10-16 May: Motoring Milestones

Discover the momentous motoring events that took place this week in history ……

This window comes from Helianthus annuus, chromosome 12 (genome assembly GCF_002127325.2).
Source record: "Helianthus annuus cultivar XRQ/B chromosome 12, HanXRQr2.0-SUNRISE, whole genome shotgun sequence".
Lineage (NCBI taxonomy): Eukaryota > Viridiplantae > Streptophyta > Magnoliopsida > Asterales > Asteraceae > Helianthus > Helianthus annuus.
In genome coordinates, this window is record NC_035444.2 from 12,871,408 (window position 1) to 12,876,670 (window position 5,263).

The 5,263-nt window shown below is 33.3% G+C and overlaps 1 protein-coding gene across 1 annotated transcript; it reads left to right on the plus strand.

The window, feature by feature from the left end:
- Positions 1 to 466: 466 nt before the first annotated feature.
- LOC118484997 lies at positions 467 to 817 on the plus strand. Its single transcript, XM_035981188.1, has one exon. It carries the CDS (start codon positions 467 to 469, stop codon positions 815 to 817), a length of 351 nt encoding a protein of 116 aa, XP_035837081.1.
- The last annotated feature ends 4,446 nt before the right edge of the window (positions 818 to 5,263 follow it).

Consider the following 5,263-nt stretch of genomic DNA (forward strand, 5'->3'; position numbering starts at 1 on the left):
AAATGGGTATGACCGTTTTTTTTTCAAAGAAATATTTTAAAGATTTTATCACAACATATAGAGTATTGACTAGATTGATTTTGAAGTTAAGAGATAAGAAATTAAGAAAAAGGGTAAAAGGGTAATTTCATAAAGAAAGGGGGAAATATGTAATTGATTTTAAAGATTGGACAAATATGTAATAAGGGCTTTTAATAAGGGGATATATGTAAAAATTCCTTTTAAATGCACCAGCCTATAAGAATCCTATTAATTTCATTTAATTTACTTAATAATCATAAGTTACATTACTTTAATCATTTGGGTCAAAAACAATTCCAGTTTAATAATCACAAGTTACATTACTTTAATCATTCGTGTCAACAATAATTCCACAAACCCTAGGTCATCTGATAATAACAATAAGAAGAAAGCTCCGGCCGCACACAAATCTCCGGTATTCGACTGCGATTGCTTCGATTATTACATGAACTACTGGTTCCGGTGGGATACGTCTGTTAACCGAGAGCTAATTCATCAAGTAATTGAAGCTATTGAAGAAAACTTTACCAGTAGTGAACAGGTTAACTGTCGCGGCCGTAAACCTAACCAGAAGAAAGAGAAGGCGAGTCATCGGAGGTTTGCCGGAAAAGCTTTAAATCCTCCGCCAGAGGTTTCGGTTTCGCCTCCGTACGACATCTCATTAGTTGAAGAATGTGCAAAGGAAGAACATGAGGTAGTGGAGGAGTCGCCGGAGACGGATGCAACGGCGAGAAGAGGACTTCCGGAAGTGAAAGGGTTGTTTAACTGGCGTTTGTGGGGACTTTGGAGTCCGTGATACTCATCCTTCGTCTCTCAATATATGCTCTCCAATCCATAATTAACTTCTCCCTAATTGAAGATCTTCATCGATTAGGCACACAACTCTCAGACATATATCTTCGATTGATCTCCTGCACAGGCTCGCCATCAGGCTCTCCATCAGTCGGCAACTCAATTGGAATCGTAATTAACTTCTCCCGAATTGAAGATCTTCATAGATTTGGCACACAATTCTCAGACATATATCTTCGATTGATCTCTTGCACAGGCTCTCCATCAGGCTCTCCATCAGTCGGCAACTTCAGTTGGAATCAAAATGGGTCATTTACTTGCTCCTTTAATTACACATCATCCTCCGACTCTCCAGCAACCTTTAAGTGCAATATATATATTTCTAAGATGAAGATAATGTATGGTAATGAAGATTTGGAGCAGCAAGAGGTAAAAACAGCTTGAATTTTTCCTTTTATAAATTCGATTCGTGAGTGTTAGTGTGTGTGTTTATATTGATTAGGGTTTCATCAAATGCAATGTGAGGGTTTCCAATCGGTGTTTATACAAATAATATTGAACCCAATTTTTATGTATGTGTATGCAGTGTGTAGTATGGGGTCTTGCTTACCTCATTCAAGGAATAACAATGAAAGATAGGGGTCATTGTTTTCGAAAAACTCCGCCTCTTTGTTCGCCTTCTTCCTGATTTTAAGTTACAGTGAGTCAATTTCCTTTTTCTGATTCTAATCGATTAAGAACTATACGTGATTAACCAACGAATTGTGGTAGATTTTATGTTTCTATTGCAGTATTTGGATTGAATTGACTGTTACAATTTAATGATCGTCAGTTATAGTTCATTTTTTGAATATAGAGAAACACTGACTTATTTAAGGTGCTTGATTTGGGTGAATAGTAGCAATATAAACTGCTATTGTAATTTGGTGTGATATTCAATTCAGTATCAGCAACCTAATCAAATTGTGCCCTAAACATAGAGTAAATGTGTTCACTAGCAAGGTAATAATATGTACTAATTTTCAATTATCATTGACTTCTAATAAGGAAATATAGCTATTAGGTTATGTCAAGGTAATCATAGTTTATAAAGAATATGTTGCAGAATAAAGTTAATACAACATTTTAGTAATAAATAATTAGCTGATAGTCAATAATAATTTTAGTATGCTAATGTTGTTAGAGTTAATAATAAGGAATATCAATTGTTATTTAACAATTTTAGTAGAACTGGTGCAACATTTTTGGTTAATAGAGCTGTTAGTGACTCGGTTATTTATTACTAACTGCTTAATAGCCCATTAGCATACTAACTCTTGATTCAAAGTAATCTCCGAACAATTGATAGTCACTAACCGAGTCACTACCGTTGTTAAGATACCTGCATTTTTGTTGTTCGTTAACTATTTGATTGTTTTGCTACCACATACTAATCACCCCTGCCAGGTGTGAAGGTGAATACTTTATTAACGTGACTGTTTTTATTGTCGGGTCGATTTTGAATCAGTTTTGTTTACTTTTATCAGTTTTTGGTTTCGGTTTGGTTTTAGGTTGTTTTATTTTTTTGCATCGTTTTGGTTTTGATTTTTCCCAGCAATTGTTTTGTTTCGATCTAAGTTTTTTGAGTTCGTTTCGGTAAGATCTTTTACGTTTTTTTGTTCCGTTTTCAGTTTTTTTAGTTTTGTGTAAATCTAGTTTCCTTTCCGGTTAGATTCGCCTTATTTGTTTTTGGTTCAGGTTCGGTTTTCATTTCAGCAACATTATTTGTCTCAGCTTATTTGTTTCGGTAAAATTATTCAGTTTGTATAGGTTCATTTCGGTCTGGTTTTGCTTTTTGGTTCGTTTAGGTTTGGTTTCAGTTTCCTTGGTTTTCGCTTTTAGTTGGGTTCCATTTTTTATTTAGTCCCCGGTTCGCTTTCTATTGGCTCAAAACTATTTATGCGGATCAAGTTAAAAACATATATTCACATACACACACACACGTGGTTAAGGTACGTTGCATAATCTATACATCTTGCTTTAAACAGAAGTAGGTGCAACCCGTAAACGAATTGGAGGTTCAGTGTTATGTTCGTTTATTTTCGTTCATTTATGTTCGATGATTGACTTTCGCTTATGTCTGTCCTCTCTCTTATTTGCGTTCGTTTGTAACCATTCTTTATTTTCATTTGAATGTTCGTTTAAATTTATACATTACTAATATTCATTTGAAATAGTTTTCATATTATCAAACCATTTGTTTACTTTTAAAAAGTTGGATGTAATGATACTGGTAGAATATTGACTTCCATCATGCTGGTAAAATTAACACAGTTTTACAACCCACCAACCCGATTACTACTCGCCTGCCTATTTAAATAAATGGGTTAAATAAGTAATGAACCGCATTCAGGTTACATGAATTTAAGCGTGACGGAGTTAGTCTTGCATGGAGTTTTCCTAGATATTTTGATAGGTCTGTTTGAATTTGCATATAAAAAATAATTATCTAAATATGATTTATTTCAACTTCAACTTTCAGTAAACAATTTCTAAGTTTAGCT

130 years ago this week, the first Daimler engine was imported into England by Frederick R Simms [16 May 1891]…….120 years ago this week, Wily Tischbein driving a De Detrich won the Mannheim-Pforzheim-Mannheim race in Germany [12 May 1901]……100 years ago this week, Ford in Detroit, US produced a record 4,072 cars in one day [10 May 1921]…… Frank C Clement, driving the second experimental Bentley 3-litre, won the Brookland Whitsun race, the first victory for the marque [16 May 1921]…….90 years ago this week, René Dreyfus was the only foreigner in the 22nd Targo Florio where just 13 cars arrived at the start [10 May 1931]. The Alfa Romeo factory entered five drivers, the Maserati works just three and only one potent Bugatti was present, Varzi’s personal car. Four independents with Alfa Romeos, a Bugatti and a Salmson filled the remaining places. On a dry road, Varzi immediately established a strong lead, which he sustained for three laps while the five Alfa team cars relentlessly hounded him. The Maseratis of Fagioli and Biondetti ended in the ditch early on, whereas Dreyfus’ racecar was retired after ¾ race in hopeless position. Rain had started on lap two and after three laps torrential downpours turned some of the mountain roads into mud pools, resulting in the downfall of the grand prix racers like Varzi. Most cars of the Alfa Romeo team had front fenders fitted before the race to keep the splashing mud away from drivers, faces and goggles. It ended as a great success for Alfa Romeo who for the first time this year were victorious at one of the major races. Nuvolari and Borzacchini finished in the first two places, followed by the disenchanted Varzi in third place, car and driver almost unrecognizably covered in mud…….80 years ago this week, trolleybuses first ran in London [16 May 1931]. Operated by London United Tramways (LUT), from a depot at Fulwell in South-West London, they were